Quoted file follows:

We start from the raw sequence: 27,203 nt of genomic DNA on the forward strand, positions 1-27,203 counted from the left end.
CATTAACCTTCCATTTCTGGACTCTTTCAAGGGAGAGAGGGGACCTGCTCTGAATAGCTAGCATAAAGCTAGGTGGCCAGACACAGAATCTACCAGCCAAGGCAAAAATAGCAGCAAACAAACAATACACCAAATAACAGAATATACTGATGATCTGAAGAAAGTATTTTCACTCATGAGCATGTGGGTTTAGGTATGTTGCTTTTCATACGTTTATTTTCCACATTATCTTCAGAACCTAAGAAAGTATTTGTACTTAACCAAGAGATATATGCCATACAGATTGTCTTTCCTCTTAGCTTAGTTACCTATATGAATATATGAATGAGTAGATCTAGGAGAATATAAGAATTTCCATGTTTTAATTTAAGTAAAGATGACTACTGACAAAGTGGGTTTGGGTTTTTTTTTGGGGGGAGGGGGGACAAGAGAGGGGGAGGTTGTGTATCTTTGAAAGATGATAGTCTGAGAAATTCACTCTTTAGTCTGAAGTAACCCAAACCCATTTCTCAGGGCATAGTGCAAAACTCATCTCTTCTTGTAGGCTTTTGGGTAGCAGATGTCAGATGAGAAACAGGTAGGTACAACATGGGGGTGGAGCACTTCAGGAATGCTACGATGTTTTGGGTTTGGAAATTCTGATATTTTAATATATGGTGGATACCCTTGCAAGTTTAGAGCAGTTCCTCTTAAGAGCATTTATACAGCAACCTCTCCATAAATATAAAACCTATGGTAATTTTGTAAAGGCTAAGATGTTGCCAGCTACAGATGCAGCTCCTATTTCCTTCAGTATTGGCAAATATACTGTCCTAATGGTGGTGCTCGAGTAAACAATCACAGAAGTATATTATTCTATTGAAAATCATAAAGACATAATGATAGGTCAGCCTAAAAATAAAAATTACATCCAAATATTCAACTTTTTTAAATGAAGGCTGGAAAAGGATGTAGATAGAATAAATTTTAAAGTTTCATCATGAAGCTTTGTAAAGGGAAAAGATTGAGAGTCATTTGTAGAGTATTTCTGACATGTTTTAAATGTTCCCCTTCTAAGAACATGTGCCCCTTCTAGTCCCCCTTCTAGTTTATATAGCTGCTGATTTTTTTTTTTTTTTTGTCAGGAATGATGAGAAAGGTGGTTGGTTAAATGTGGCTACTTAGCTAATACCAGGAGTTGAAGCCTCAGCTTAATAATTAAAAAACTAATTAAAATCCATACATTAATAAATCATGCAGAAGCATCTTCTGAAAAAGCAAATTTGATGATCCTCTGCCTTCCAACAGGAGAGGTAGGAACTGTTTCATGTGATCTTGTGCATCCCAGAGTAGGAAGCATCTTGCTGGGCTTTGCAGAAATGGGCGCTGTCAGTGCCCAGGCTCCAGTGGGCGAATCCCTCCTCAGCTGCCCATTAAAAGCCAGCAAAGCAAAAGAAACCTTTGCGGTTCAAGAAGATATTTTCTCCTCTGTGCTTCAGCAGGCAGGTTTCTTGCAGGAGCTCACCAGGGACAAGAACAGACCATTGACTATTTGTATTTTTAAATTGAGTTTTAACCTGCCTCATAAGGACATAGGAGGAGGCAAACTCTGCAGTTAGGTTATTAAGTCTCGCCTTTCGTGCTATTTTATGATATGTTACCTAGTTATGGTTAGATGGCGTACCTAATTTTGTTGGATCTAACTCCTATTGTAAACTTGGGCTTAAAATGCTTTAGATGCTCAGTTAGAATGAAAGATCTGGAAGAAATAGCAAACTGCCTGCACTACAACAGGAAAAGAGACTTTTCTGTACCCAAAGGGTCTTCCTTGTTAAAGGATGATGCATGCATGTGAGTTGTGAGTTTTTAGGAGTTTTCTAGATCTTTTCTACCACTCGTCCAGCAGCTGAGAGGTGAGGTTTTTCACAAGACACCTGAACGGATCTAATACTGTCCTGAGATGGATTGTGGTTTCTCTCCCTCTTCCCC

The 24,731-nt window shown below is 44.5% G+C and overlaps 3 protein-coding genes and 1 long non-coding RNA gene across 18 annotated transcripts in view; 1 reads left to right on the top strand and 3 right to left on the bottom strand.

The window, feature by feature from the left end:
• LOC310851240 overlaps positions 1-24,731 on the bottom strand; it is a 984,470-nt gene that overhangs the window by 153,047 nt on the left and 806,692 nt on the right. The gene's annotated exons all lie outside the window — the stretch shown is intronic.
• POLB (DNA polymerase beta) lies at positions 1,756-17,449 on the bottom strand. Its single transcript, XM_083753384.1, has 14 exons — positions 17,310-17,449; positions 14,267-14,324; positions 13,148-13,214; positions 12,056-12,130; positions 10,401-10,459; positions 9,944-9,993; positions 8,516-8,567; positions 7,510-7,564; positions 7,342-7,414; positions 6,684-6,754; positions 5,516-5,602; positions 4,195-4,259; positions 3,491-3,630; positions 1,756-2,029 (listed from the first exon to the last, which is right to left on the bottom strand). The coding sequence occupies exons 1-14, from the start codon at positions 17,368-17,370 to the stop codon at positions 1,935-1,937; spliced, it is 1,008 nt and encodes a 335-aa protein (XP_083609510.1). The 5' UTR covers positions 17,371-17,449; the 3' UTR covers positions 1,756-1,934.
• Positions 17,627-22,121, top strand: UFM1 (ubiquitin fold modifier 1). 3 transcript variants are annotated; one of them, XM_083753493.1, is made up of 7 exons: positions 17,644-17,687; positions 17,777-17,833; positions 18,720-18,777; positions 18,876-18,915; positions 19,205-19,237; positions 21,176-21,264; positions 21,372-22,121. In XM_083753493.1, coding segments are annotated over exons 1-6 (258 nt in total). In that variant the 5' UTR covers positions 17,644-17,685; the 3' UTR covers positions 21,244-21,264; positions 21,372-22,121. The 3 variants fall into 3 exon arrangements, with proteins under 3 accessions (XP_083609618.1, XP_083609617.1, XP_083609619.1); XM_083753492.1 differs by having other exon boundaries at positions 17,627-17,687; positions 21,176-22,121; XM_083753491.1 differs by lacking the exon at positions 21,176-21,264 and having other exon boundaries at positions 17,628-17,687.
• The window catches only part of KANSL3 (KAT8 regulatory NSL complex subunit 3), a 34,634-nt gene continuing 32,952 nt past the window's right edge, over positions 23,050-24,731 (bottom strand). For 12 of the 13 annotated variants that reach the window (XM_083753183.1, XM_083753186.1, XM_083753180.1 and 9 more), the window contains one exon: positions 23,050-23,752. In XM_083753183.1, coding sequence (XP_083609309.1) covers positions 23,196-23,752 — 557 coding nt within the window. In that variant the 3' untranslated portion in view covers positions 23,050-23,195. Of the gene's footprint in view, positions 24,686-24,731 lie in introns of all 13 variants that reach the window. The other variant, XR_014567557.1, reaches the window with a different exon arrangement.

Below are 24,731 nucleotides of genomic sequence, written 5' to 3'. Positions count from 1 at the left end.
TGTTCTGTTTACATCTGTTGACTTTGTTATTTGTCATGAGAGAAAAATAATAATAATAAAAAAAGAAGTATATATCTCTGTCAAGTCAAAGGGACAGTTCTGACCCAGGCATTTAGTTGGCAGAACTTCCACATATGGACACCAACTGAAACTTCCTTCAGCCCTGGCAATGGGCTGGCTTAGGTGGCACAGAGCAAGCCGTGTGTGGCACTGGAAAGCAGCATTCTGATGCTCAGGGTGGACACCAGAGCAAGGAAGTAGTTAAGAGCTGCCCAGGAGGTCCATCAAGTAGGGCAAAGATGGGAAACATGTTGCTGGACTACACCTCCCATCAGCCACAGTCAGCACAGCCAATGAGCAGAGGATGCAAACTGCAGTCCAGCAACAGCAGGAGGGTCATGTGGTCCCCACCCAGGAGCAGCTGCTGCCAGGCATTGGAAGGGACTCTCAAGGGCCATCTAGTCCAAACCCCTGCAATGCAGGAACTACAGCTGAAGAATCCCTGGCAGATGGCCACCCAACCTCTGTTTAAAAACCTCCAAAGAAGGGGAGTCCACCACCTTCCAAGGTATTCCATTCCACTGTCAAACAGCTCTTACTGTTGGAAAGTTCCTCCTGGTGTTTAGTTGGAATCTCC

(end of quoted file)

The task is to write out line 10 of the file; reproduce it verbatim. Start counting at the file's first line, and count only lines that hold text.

TGTTCTGTTTACATCTGTTGACTTTGTTATTTGTCATGAGAGAAAAATAATAATAATAAAAAAAGAAGTATATATCTCTGTCAAGTCAAAGGGACAGTTCTGACCCAGGCATTTAGTTGGCAGAACTTCCACATATGGACACCAACTGAAACTTCCTTCAGCCCTGGCAATGGGCTGGCTTAGGTGGCACAGAGCAAGCCGTGTGTGGCACTGGAAAGCAGCATTCTGATGCTCAGGGTGGACACCAGAGCAAGGAAGTAGTTAAGAGCTGCCCAGGAGGTCCATCAAGTAGGGCAAAGATGGGAAACATGTTGCTGGACTACACCTCCCATCAGCCACAGTCAGCACAGCCAATGAGCAGAGGATGCAAACTGCAGTCCAGCAACAGCAGGAGGGTCATGTGGTCCCCACCCAGGAGCAGCTGCTGCCAGGCATTGGAAGGGACTCTCAAGGGCCATCTAGTCCAAACCCCTGCAATGCAGGAACTACAGCTGAAGAATCCCTGGCAGATGGCCACCCAACCTCTGTTTAAAAACCTCCAAAGAAGGGGAGTCCACCACCTTCCAAGGTATTCCATTCCACTGTCAAACAGCTCTTACTGTTGGAAAGTTCCTCCTGGTGTTTAGTTGGAATCTCC